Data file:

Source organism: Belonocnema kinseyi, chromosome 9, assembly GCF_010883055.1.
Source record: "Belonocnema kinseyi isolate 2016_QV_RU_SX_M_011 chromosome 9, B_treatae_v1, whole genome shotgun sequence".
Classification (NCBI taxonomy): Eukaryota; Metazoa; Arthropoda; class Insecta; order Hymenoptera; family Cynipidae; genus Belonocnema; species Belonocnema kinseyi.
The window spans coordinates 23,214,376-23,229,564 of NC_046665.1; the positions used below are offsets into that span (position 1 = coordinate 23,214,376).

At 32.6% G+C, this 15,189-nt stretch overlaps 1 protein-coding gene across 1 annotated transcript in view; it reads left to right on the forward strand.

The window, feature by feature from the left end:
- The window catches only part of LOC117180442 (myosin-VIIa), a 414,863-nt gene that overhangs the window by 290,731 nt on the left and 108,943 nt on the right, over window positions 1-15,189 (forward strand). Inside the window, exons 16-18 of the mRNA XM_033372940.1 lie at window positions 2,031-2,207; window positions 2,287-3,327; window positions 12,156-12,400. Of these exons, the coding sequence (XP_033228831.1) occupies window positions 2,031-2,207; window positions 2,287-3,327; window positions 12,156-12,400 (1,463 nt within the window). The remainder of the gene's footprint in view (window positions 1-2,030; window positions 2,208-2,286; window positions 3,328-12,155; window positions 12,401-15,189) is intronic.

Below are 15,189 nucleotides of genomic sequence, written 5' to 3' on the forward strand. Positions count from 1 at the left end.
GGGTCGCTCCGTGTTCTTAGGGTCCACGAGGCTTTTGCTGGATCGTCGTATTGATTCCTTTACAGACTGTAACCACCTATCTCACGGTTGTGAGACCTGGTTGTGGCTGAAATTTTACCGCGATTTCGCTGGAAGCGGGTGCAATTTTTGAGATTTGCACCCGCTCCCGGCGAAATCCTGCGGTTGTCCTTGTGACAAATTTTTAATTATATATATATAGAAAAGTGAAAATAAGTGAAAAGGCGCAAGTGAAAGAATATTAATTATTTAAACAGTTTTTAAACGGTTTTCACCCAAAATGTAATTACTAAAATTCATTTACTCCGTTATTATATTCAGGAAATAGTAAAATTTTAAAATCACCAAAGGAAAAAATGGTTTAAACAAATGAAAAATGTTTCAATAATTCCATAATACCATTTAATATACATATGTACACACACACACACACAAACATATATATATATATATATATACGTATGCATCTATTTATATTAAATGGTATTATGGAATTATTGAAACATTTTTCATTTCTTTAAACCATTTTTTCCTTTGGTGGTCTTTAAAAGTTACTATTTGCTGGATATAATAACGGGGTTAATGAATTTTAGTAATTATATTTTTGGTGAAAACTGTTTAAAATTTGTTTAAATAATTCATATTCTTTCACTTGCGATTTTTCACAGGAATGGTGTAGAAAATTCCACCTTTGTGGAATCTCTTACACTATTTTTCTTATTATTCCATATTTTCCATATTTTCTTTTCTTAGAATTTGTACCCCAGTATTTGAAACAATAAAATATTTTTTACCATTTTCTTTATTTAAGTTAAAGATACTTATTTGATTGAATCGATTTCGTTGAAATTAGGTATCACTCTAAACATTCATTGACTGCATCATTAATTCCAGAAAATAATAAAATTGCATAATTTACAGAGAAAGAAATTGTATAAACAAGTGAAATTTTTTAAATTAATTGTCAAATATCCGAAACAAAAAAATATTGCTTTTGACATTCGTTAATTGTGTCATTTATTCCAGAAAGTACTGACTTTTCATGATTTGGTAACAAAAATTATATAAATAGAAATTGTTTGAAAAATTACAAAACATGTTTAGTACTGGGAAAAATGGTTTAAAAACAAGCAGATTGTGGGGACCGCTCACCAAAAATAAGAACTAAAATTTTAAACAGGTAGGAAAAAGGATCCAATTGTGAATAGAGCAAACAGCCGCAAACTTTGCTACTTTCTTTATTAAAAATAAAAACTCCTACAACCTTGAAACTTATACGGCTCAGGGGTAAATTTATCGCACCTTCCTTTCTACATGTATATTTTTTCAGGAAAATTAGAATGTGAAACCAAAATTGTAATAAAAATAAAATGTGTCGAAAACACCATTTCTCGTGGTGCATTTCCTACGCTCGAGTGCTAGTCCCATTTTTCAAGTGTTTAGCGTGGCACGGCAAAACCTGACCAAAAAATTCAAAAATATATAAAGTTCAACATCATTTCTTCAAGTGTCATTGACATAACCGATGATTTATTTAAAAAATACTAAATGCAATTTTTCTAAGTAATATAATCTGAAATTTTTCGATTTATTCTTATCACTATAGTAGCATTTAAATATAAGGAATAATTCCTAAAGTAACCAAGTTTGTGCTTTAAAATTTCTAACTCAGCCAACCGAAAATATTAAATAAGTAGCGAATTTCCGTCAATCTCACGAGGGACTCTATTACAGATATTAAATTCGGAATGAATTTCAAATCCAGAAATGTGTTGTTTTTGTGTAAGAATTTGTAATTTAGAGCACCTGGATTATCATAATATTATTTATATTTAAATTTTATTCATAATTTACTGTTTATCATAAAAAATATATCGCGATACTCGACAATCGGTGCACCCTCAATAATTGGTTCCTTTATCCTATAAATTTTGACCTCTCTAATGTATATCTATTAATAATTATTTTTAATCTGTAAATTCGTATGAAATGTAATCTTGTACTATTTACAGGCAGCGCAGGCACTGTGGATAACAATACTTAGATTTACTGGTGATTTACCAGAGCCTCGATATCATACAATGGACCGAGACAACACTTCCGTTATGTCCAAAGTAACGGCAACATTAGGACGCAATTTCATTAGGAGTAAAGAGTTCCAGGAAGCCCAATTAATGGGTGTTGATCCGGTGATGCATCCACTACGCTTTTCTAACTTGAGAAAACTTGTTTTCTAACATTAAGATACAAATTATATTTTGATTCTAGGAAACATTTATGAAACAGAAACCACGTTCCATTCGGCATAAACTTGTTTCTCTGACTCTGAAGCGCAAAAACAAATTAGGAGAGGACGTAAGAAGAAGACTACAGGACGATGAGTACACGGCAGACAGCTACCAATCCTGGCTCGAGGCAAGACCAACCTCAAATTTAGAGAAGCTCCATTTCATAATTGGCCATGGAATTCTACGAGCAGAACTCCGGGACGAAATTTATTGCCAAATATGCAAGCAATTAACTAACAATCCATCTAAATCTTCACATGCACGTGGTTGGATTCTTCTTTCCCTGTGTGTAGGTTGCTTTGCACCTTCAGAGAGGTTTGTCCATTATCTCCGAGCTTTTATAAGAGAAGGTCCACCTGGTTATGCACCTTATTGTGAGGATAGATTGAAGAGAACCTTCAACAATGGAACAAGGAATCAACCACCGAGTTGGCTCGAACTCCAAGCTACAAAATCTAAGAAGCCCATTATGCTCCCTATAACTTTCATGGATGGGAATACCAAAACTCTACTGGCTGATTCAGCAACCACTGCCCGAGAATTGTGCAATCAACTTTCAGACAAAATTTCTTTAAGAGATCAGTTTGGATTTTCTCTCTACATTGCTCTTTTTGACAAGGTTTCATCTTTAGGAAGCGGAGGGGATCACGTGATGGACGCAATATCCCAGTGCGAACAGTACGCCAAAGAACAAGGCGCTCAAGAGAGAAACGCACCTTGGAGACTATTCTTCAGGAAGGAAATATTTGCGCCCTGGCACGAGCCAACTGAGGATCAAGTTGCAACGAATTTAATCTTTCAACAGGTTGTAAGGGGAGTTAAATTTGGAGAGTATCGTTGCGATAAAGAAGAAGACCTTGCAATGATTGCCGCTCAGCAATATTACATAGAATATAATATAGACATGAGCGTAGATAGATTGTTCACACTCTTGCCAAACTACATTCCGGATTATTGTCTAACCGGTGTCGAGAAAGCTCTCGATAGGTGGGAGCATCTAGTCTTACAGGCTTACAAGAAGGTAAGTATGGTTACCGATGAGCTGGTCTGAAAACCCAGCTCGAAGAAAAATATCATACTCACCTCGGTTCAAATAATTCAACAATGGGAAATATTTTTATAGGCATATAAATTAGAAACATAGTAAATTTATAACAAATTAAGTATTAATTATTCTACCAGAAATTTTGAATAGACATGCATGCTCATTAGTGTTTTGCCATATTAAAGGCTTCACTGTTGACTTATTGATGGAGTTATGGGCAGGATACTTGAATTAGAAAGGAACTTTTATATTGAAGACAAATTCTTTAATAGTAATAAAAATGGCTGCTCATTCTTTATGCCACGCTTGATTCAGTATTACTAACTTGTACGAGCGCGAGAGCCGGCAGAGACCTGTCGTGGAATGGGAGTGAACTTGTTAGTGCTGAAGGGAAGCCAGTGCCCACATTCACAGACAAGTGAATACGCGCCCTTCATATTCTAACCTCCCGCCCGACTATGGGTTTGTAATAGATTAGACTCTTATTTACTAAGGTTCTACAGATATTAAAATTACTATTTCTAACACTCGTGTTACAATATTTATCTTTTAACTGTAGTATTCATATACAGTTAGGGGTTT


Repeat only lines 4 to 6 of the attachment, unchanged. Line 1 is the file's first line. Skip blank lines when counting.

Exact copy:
The window spans coordinates 23,214,376-23,229,564 of NC_046665.1; the positions used below are offsets into that span (position 1 = coordinate 23,214,376).

At 32.6% G+C, this 15,189-nt stretch overlaps 1 protein-coding gene across 1 annotated transcript in view; it reads left to right on the forward strand.

The window, feature by feature from the left end: